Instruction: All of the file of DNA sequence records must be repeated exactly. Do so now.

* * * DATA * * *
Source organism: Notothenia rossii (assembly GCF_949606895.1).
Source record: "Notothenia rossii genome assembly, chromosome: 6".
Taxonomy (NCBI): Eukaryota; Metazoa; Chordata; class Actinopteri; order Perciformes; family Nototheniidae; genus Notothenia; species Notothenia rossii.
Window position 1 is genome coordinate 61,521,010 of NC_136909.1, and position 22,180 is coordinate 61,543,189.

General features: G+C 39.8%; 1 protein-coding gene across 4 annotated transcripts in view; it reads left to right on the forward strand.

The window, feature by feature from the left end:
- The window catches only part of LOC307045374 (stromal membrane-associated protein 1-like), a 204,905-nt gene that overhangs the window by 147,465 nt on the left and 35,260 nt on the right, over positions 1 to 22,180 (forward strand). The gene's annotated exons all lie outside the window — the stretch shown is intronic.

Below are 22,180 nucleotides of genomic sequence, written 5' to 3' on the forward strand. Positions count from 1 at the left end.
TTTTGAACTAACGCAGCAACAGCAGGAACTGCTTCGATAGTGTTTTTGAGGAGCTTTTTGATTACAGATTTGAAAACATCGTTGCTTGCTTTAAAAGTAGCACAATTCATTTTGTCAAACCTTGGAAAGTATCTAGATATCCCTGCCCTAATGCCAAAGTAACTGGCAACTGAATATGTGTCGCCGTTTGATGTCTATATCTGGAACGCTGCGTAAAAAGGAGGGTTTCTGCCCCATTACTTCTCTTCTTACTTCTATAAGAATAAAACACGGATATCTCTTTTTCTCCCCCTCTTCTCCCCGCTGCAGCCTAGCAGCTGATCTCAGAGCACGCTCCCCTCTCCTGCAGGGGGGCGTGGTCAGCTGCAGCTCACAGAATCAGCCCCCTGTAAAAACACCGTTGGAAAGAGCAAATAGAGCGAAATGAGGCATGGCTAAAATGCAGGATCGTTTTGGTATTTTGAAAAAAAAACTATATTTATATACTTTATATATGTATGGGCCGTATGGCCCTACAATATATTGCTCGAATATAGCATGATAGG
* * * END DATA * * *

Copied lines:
Source organism: Notothenia rossii (assembly GCF_949606895.1).
Source record: "Notothenia rossii genome assembly, chromosome: 6".
Taxonomy (NCBI): Eukaryota; Metazoa; Chordata; class Actinopteri; order Perciformes; family Nototheniidae; genus Notothenia; species Notothenia rossii.
Window position 1 is genome coordinate 61,521,010 of NC_136909.1, and position 22,180 is coordinate 61,543,189.

General features: G+C 39.8%; 1 protein-coding gene across 4 annotated transcripts in view; it reads left to right on the forward strand.

The window, feature by feature from the left end:
- The window catches only part of LOC307045374 (stromal membrane-associated protein 1-like), a 204,905-nt gene that overhangs the window by 147,465 nt on the left and 35,260 nt on the right, over positions 1 to 22,180 (forward strand). The gene's annotated exons all lie outside the window — the stretch shown is intronic.

Below are 22,180 nucleotides of genomic sequence, written 5' to 3' on the forward strand. Positions count from 1 at the left end.
TTTTGAACTAACGCAGCAACAGCAGGAACTGCTTCGATAGTGTTTTTGAGGAGCTTTTTGATTACAGATTTGAAAACATCGTTGCTTGCTTTAAAAGTAGCACAATTCATTTTGTCAAACCTTGGAAAGTATCTAGATATCCCTGCCCTAATGCCAAAGTAACTGGCAACTGAATATGTGTCGCCGTTTGATGTCTATATCTGGAACGCTGCGTAAAAAGGAGGGTTTCTGCCCCATTACTTCTCTTCTTACTTCTATAAGAATAAAACACGGATATCTCTTTTTCTCCCCCTCTTCTCCCCGCTGCAGCCTAGCAGCTGATCTCAGAGCACGCTCCCCTCTCCTGCAGGGGGGCGTGGTCAGCTGCAGCTCACAGAATCAGCCCCCTGTAAAAACACCGTTGGAAAGAGCAAATAGAGCGAAATGAGGCATGGCTAAAATGCAGGATCGTTTTGGTATTTTGAAAAAAAAACTATATTTATATACTTTATATATGTATGGGCCGTATGGCCCTACAATATATTGCTCGAATATAGCATGATAGG